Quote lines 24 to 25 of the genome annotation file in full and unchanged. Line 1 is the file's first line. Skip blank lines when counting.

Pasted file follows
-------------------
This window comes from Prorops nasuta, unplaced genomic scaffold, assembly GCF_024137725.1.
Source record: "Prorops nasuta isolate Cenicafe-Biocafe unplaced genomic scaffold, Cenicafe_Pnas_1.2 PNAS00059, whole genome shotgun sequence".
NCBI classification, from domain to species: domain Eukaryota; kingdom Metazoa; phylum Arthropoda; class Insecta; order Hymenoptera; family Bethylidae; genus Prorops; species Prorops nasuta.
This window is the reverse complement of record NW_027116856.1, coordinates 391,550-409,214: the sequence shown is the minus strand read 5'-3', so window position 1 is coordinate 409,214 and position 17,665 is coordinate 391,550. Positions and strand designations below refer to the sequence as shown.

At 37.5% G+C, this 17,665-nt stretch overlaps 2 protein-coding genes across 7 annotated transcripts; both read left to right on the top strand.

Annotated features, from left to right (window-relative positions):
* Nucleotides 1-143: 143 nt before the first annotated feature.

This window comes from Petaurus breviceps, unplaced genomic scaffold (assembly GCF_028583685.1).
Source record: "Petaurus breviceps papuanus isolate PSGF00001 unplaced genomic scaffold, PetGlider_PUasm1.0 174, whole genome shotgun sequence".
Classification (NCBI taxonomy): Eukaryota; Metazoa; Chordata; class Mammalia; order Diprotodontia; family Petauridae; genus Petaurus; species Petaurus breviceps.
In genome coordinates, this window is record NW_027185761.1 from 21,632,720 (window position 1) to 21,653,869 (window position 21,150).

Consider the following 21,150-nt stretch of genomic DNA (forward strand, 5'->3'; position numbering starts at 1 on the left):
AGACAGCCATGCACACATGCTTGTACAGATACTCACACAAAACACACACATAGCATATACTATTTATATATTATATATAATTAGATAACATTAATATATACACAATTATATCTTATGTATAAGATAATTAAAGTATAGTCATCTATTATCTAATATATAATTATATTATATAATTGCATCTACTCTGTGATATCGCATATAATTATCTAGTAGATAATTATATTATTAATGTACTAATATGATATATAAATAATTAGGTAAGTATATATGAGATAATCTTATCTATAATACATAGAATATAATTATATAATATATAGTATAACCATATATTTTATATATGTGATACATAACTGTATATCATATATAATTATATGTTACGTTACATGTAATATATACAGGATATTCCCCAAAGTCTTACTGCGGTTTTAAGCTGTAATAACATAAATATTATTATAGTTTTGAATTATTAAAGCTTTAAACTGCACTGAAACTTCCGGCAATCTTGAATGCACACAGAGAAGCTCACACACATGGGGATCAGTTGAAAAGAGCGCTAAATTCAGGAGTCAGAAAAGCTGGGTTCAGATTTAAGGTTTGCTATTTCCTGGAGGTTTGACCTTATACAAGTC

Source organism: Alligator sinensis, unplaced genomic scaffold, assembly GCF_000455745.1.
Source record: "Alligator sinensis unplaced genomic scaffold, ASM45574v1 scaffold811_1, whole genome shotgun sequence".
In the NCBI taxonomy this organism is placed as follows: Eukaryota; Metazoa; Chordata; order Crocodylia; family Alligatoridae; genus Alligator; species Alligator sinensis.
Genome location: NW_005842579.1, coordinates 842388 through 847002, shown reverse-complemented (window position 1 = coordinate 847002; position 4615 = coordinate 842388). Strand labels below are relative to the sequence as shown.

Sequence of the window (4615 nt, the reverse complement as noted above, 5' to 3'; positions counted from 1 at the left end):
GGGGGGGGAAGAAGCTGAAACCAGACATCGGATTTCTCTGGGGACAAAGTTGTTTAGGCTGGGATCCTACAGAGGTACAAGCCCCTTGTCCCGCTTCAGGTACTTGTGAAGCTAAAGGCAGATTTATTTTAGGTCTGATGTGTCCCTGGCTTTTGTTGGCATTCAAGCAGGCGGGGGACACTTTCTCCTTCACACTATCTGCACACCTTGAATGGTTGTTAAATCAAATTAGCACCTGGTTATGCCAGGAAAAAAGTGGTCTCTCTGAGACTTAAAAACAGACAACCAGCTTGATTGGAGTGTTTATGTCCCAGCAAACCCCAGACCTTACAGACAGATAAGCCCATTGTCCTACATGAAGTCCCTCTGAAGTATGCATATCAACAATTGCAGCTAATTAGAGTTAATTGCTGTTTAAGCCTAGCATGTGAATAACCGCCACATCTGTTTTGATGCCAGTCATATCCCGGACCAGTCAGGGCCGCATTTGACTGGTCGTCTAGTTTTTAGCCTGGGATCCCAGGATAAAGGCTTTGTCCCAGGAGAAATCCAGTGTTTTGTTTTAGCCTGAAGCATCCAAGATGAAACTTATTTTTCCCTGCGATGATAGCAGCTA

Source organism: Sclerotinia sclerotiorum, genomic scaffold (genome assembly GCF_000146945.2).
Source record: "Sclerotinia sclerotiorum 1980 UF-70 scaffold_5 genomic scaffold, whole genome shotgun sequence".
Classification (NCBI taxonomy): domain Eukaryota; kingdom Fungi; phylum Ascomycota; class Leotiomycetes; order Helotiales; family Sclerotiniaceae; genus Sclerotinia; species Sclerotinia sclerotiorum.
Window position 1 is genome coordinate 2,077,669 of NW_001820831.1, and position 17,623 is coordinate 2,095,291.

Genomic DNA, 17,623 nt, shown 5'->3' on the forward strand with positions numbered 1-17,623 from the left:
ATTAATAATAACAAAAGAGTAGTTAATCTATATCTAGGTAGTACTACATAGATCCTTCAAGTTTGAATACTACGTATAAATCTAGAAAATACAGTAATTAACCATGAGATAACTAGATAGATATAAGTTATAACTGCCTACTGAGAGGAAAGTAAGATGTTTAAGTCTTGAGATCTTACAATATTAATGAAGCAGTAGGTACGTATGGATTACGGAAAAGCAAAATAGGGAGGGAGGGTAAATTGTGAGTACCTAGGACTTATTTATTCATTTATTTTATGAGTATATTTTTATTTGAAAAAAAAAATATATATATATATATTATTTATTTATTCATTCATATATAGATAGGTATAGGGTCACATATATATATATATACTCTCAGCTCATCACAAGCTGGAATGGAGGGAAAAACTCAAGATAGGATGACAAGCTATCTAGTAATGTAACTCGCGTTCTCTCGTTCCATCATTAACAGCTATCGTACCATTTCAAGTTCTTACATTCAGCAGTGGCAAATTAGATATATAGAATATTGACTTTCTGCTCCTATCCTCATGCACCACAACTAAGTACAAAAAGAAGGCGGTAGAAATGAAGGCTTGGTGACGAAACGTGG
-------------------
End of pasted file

Genomic DNA, 17,623 nt, shown 5'->3' on the forward strand with positions numbered 1-17,623 from the left:
ATTAATAATAACAAAAGAGTAGTTAATCTATATCTAGGTAGTACTACATAGATCCTTCAAGTTTGAATACTACGTATAAATCTAGAAAATACAGTAATTAACCATGAGATAACTAGATAGATATAAGTTATAACTGCCTACTGAGAGGAAAGTAAGATGTTTAAGTCTTGAGATCTTACAATATTAATGAAGCAGTAGGTACGTATGGATTACGGAAAAGCAAAATAGGGAGGGAGGGTAAATTGTGAGTACCTAGGACTTATTTATTCATTTATTTTATGAGTATATTTTTATTTGAAAAAAAAAATATATATATATATATTATTTATTTATTCATTCATATATAGATAGGTATAGGGTCACATATATATATATATACTCTCAGCTCATCACAAGCTGGAATGGAGGGAAAAACTCAAGATAGGATGACAAGCTATCTAGTAATGTAACTCGCGTTCTCTCGTTCCATCATTAACAGCTATCGTACCATTTCAAGTTCTTACATTCAGCAGTGGCAAATTAGATATATAGAATATTGACTTTCTGCTCCTATCCTCATGCACCACAACTAAGTACAAAAAGAAGGCGGTAGAAATGAAGGCTTGGTGACGAAACGTGG